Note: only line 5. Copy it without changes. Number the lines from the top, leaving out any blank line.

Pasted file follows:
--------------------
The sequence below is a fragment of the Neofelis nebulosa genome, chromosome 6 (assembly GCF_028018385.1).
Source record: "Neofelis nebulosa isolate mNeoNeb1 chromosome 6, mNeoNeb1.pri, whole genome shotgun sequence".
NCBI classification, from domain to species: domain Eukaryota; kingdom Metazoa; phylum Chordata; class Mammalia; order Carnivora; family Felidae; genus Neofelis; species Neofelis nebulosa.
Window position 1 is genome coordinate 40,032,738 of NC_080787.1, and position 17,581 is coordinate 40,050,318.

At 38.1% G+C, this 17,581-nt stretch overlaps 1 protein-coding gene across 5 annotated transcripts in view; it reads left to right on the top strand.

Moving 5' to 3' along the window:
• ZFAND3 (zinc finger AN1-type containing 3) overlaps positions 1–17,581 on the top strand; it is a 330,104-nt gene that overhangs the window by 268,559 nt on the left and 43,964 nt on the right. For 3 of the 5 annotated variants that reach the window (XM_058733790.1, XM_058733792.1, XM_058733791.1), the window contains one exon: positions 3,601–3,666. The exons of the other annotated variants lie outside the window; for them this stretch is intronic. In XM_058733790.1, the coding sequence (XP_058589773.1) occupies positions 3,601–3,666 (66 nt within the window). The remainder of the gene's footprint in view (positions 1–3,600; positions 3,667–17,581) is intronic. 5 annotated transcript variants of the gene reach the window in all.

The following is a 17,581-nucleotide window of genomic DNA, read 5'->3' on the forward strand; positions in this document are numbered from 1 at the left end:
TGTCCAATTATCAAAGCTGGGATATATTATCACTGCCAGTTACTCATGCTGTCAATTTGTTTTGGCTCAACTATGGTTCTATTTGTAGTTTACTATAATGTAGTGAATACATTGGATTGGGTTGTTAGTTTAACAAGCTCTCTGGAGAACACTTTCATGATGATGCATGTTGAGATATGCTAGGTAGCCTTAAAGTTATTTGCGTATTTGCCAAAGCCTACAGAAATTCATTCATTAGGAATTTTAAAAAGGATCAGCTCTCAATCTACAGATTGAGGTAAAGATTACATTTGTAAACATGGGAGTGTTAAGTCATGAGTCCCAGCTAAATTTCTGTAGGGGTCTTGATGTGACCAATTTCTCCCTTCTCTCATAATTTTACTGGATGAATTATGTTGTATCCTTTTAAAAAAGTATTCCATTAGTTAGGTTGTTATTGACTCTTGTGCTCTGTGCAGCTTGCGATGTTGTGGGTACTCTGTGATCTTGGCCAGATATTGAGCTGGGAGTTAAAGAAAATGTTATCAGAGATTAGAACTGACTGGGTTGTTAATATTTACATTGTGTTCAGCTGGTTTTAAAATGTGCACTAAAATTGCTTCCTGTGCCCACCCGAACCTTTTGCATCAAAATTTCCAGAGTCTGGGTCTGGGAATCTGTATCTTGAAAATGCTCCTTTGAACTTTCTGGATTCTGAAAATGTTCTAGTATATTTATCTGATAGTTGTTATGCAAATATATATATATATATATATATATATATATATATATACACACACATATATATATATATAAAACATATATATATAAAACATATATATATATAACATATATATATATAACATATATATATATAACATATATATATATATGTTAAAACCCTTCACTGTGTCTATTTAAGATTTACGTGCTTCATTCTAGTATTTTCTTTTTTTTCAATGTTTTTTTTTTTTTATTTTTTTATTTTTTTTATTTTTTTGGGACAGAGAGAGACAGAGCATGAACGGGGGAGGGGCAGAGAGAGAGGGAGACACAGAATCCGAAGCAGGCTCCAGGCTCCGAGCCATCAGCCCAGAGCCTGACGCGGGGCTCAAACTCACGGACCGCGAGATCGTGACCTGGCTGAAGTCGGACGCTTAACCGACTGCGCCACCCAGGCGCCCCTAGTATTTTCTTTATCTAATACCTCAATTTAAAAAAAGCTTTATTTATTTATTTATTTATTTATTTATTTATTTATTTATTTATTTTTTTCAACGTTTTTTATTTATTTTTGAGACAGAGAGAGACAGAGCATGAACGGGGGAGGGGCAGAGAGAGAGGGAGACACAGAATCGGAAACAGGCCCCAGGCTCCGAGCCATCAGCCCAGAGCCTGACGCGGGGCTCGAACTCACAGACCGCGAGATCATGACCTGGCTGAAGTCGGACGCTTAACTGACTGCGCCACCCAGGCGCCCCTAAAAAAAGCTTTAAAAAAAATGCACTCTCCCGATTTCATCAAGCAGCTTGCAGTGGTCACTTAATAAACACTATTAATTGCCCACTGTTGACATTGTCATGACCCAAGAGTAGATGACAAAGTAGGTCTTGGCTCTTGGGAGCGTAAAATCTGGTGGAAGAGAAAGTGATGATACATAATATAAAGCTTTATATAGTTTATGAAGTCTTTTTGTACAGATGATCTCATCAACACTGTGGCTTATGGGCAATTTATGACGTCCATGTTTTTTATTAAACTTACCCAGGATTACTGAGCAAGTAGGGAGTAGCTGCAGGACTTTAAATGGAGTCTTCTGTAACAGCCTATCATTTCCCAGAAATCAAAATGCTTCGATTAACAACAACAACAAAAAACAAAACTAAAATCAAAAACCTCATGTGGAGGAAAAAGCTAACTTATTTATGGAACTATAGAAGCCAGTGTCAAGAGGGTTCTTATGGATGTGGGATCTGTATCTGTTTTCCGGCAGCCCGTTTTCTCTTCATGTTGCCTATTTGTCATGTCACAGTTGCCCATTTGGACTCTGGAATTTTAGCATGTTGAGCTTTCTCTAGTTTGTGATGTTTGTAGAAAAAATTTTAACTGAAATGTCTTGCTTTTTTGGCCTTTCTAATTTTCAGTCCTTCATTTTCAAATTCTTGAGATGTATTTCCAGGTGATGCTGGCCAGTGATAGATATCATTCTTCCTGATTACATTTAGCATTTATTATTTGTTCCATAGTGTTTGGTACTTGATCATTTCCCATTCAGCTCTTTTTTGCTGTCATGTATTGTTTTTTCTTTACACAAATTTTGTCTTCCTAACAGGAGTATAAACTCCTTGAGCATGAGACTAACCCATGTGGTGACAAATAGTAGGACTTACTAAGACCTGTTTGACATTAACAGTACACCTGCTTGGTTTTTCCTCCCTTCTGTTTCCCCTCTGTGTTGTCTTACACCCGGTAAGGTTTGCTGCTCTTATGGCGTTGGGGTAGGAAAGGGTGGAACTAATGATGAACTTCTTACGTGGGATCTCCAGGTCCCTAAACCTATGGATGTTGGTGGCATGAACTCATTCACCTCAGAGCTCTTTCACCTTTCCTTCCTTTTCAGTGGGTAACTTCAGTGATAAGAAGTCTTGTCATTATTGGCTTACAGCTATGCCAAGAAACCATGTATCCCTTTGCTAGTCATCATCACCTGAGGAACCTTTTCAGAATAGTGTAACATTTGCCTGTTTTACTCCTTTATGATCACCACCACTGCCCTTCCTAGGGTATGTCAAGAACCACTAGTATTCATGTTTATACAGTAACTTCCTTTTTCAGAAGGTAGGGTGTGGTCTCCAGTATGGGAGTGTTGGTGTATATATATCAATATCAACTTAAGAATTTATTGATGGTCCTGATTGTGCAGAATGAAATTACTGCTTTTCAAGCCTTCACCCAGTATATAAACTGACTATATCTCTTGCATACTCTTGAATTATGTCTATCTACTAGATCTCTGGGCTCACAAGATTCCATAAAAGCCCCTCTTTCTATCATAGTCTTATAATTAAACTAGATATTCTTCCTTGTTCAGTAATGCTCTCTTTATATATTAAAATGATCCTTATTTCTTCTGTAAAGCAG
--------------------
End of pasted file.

At 38.1% G+C, this 17,581-nt stretch overlaps 1 protein-coding gene across 5 annotated transcripts in view; it reads left to right on the top strand.